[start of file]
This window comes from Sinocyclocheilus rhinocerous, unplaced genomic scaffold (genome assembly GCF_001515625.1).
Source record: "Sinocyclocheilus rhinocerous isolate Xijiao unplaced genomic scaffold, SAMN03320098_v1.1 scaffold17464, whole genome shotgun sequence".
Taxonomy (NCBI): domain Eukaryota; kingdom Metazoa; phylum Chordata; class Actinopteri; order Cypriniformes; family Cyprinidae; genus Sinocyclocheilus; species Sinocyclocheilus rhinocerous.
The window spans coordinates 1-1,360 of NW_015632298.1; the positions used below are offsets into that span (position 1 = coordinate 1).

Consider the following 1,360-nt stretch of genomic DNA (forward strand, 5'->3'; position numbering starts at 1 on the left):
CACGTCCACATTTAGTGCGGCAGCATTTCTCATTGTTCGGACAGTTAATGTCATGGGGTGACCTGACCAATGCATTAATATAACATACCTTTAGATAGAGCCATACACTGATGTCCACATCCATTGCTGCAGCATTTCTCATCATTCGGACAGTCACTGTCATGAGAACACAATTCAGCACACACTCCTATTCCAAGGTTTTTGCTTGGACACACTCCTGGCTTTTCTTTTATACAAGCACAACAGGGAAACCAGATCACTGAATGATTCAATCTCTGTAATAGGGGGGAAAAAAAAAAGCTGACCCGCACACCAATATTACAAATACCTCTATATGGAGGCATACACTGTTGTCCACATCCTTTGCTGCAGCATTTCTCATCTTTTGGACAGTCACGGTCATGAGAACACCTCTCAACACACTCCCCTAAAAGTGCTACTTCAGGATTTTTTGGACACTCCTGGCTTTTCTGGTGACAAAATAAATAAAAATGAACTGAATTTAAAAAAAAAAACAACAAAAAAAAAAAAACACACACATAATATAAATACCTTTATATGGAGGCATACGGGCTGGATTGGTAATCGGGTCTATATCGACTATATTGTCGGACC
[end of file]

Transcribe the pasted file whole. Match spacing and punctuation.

This window comes from Sinocyclocheilus rhinocerous, unplaced genomic scaffold (genome assembly GCF_001515625.1).
Source record: "Sinocyclocheilus rhinocerous isolate Xijiao unplaced genomic scaffold, SAMN03320098_v1.1 scaffold17464, whole genome shotgun sequence".
Taxonomy (NCBI): domain Eukaryota; kingdom Metazoa; phylum Chordata; class Actinopteri; order Cypriniformes; family Cyprinidae; genus Sinocyclocheilus; species Sinocyclocheilus rhinocerous.
The window spans coordinates 1-1,360 of NW_015632298.1; the positions used below are offsets into that span (position 1 = coordinate 1).

Consider the following 1,360-nt stretch of genomic DNA (forward strand, 5'->3'; position numbering starts at 1 on the left):
CACGTCCACATTTAGTGCGGCAGCATTTCTCATTGTTCGGACAGTTAATGTCATGGGGTGACCTGACCAATGCATTAATATAACATACCTTTAGATAGAGCCATACACTGATGTCCACATCCATTGCTGCAGCATTTCTCATCATTCGGACAGTCACTGTCATGAGAACACAATTCAGCACACACTCCTATTCCAAGGTTTTTGCTTGGACACACTCCTGGCTTTTCTTTTATACAAGCACAACAGGGAAACCAGATCACTGAATGATTCAATCTCTGTAATAGGGGGGAAAAAAAAAAGCTGACCCGCACACCAATATTACAAATACCTCTATATGGAGGCATACACTGTTGTCCACATCCTTTGCTGCAGCATTTCTCATCTTTTGGACAGTCACGGTCATGAGAACACCTCTCAACACACTCCCCTAAAAGTGCTACTTCAGGATTTTTTGGACACTCCTGGCTTTTCTGGTGACAAAATAAATAAAAATGAACTGAATTTAAAAAAAAAAACAACAAAAAAAAAAAAACACACACATAATATAAATACCTTTATATGGAGGCATACGGGCTGGATTGGTAATCGGGTCTATATCGACTATATTGTCGGACC